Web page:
I get a new espresso I pour a shot and adjust tamp and grind until I get a 2.5-3 oz extraction in about 22 seconds. I taste it. If it tastes like shit I try a shorter and longer pulls and try tamping it different. I can usually find a grind that pulls in 22 seconds that tastes decent. I've had espressos that I never did get a pull I was happy with and others that are so forgiving I could pull a five ounce shot in 40 seconds and drink it straight.

If you like your espresso than enjoy it and don't worry that everything about the pull isn't exactly like the snob in the video pulls.

I've had shots pulled from guys that paid big money to go to espresso school that were undrinkable. They weighed that shit, tamped it with a pressure regulated pull arm tamper, got a beautiful zebra strip in the crema, decanted into graduated cylinders for the perfect quantity timed out with a stopwatch and it tasted foul.

You can go by the book or by taste. I think taste is the way to go. People get way to caught up in the details. The details are good, they give you some bounds to work in but in the end are you making a product that you enjoy or are you enjoying torturing yourself?

The owner of one of the more respected shops in town has a $2000 grinder in his kitchen. He grinds that shit up every morning and extracts in a $20 Mr. Coffee machine he bought at the supermarket. It's a fine way to make coffee. I don't really like his coffee because he is into blends but he likes it. I'm sure he gets a lot of pleasure out of the bazillion dollar espresso machine he has in his shop but I think that thing is half for show because the machine at his roastery is nothing special.

I'd assume that most home machines are going to be fussier than a big ass espresso machine that cost a few grand at the low end. My machine is old and HOT. It's not optimal but with a bit of care I can generally pull a pretty decent shot. I've got a roaster that knows my equipment and is roasting with it's problems in mind, I think it probably helps.

kleinbl00  ·  69 days ago  ·  link  ·  

    Starbucks doesn't sell a lot of straight drip coffee. They sell a lot of milkshakes with a bit of coffee in it.

I can find no data but I have long hypothesized that the rise of Starbuck's coincides nicely with the fall of Baskin Robbins.

    Most coffee is mediocre because making good coffee is hard work. I do very little of that hard work, my roaster does a lot of it. He tries a shit ton of coffee, he has two buyers who try more at different ports. Most my coffee comes from one family, farm or co-op. Each coffee is a unique product of how and where it was grown and processed.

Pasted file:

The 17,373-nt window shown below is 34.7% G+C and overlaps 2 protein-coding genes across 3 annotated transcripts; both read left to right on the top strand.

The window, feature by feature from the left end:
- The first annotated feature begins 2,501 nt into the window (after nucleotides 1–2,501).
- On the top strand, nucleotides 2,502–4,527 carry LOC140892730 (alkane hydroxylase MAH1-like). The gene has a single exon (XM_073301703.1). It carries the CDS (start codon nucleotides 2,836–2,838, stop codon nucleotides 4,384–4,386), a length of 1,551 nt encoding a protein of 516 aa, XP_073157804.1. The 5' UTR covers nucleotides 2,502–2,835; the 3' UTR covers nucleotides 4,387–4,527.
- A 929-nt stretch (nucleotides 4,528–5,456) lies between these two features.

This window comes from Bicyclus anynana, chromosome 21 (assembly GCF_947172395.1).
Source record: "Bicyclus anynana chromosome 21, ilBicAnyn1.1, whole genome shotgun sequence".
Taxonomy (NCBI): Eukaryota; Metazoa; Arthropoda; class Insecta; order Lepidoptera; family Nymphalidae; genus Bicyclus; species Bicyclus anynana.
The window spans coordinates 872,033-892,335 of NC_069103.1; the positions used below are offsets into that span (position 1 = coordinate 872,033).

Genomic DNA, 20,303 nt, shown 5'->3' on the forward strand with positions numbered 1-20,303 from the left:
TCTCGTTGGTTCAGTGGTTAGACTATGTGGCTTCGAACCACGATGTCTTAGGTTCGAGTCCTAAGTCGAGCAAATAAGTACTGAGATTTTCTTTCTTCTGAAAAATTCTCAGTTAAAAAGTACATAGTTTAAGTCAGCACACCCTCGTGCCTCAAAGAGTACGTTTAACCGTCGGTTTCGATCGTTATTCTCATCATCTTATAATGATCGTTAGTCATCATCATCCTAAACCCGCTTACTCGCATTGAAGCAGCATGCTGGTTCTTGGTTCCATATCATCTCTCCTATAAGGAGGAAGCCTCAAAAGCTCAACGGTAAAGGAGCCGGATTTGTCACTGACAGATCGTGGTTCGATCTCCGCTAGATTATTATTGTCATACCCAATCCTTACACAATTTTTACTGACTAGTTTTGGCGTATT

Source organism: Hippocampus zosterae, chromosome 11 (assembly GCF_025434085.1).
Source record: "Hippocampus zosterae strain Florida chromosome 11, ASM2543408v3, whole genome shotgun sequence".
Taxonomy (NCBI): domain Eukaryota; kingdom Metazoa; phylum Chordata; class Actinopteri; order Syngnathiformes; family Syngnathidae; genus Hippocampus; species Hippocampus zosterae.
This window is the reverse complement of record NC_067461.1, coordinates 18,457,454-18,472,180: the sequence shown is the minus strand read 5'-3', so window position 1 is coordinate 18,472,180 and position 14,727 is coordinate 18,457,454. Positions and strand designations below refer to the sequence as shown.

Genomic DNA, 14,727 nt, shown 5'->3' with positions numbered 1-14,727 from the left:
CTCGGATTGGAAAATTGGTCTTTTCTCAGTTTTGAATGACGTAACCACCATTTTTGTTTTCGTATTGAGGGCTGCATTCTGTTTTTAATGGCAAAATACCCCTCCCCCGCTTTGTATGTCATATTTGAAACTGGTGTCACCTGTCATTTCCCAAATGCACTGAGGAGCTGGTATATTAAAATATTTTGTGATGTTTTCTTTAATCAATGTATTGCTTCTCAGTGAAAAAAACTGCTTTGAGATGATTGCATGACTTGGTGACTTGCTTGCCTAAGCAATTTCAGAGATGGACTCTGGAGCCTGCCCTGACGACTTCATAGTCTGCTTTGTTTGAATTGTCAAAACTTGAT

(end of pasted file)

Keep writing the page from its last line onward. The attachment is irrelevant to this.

I think this gets missed by nearly everyone: coffee is an agricultural crop subject to delicate chemical processing that then decreases in quality over time. Starbuck's spends a lot more effort on supply chain consistency than Dunkin' Donuts does, and hella more than Yuban (for example). All the bullshit people do to coffee beyond brewing it has more to do with the bullshit than the coffee which is why most Starbuck's orders are "coffee with seven modifiers" - supply chain consistency or no, you're absolutely right: "What they push is blends that have little distinctive flavor."

I think this:

Comes from a consumer inability to acknowledge that the majority of the flavor they experience comes from a chain they know about as well as they know the winemakers of the Zinfandel they drink (and red wines are orders of magnitude more stable than coffee).

cgod  ·  69 days ago  ·  link  ·  

I don't like their coffee but when I think about how hard it must be to make that much coffee taste the same everywhere I have to admire them.

I like McDonalds coffee better than Starbucks. It's blend of south American arabica's and they don't burn the living shit out of it. It isn't great but it isn't all that bad in a pinch. It's better than the coffee at the fancy hotel I stayed at this weekend for sure.

ButterflyEffect  ·  69 days ago  ·  link  ·  

It's pretty difficult to ensure consistency in a product that is being supplied by numerous farms across the world, roast and ground on numerous machines with potentially different manufacturers and certainly different serials across the United States in house and/or by co-manufacturers, and then drank by millions of people worldwide. Oh also having to take into aged inventory/product shelf life, blah blah blah. The industrial coffee supply chain is an amazing thing. I always want to contribute more than I do to these discussions.